If you’re driving or taking the train, chances are good that you won’t have to worry too much about what you put into your travel shrine. The TSA, however, may find issue with certain items in your shrine. A few important things to note: if you need to pack matches with you, and you are taking them in your carry-on luggage, you must use strike-on-box matches, and you can only bring one box. Strike anywhere matches are not permitted, and neither are torch or micro-lighters. Though perhaps more self-explanatory, if you use a ritual blade of any sort, don’t pack that in your carry-on either.

How do you use your travel shrine once you’ve arrived?

There is no hard and fast rule for ritual use of your travel shrine. Again, take into consideration where you are going, who you are staying with, and how long you are going to be there. Personally, if I am going to be staying in one space for the duration of my trip, a space where I can safely practice without any issue from my cohabitants, I will try to establish a specific spot for my travel shrine early on. Much like my shrine at home, I clean the area before setting up icons, and I purify my body before I enter the sacred space. I welcome my gods to stay in this shrine for the entirety of the time in the new location. I give offerings, usually just cool water while I’m actually in shrine (note my tiny offering cup in the pictures below) but silently offer some of my food before meals. I will then pray, sing, meditate, create art — any and all of the usual activities I would do with, or for, my gods while I was at home.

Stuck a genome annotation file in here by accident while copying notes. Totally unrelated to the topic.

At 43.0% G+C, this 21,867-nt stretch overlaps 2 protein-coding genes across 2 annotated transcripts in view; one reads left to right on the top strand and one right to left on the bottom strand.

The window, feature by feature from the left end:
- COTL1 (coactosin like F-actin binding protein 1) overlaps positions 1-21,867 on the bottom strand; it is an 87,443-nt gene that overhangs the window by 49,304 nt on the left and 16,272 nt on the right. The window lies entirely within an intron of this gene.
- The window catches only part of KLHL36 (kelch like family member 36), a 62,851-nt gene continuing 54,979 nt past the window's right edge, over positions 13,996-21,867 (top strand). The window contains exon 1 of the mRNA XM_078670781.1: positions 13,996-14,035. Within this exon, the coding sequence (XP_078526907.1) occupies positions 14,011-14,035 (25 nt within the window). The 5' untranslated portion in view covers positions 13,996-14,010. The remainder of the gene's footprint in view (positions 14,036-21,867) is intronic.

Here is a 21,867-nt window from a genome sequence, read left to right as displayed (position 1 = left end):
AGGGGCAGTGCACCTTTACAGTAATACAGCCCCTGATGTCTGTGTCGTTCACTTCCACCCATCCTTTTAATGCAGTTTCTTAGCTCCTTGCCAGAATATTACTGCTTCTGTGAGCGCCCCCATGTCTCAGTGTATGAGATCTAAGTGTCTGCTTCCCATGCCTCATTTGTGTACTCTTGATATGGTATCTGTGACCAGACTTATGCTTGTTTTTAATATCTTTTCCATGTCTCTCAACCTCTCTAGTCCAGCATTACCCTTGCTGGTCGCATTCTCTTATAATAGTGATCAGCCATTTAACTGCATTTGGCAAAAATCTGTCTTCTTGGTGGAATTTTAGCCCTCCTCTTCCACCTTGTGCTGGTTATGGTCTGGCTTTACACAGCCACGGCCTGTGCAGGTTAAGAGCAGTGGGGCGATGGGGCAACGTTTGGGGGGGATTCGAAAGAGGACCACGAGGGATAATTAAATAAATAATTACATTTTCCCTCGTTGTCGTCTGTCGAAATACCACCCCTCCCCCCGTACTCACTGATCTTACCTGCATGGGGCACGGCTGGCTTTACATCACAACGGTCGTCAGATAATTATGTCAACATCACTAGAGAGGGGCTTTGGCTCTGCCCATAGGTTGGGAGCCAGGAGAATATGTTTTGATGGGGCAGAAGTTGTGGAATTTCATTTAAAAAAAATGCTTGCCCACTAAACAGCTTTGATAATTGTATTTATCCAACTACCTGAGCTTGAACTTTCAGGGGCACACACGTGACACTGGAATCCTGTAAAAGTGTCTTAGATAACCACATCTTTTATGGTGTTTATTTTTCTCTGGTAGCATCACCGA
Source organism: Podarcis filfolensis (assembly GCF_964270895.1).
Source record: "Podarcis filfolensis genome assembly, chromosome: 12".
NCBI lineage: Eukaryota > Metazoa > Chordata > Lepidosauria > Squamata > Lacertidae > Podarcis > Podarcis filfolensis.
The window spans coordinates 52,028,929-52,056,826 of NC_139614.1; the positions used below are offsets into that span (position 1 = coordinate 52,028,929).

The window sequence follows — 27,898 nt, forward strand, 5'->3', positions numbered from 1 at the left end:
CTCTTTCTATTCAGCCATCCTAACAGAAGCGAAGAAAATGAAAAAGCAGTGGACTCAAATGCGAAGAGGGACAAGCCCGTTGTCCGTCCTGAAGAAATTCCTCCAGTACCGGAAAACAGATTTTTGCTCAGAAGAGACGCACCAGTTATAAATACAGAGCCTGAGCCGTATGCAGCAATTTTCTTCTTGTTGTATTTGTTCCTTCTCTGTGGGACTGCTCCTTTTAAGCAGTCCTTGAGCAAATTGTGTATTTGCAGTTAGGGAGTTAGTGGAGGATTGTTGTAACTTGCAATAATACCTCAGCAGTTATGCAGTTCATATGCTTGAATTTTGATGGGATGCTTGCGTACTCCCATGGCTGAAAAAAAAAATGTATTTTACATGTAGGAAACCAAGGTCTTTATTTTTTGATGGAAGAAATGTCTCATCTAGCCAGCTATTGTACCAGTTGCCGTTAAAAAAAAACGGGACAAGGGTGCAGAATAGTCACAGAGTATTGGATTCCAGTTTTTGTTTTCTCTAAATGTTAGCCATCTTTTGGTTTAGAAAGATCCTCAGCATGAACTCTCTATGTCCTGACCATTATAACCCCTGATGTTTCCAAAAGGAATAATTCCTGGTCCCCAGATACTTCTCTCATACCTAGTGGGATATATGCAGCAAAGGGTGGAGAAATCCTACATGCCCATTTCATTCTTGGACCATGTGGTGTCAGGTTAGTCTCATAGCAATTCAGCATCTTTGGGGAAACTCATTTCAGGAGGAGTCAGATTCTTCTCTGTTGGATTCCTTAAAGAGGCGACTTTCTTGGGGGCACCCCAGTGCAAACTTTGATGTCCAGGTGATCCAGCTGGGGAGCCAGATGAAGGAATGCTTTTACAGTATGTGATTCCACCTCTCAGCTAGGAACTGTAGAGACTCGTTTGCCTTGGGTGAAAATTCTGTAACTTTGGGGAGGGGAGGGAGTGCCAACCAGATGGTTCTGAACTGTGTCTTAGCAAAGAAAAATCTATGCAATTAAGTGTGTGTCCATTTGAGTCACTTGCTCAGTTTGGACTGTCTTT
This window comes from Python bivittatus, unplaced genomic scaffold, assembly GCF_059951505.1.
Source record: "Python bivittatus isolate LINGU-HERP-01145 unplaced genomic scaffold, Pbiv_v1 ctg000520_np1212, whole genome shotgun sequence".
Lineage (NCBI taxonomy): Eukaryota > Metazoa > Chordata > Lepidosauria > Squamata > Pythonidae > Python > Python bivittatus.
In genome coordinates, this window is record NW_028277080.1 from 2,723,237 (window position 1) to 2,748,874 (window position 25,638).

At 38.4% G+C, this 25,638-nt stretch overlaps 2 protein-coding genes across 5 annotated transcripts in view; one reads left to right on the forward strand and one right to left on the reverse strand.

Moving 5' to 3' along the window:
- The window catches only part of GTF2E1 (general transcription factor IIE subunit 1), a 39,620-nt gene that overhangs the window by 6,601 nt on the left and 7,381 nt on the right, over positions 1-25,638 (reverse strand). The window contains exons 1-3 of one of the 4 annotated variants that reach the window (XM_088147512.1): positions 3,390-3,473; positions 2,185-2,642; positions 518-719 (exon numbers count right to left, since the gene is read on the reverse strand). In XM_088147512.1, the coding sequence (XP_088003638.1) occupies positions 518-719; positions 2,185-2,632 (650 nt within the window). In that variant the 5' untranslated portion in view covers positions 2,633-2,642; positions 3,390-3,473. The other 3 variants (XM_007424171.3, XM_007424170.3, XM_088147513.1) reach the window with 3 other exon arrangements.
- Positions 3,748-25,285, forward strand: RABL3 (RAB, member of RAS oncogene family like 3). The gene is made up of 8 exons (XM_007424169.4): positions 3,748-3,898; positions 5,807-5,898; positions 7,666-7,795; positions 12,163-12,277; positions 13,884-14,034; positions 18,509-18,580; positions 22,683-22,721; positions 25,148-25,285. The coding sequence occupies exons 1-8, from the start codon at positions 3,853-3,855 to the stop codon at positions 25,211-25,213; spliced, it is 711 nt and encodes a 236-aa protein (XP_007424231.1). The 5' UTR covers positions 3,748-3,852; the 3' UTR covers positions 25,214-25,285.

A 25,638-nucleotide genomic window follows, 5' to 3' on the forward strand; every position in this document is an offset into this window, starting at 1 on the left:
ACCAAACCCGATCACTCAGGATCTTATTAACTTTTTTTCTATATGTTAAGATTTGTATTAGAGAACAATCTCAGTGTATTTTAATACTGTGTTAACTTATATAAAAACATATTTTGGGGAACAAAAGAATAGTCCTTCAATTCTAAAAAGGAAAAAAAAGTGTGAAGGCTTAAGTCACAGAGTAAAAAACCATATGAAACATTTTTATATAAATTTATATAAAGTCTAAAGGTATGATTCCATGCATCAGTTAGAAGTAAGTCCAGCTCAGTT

If I am staying in a hotel, or in a space where my cohabitants would be bothered my spirituality, I take greater precautions. I unpack my shrine, complete my chosen ritual the same way as described above, but after ritual, I pack all icons and ritual implements away in the travel shrine, and tuck it safely back into a bag where I know it will come to no harm. In the case of hotels, I have heard more than one story of cleaning staff accidentally damaging a shrine while they were doing their daily administrations. In the case of a less understanding host, I do this as a sign of respect to whoever has allowed me to stay within their home.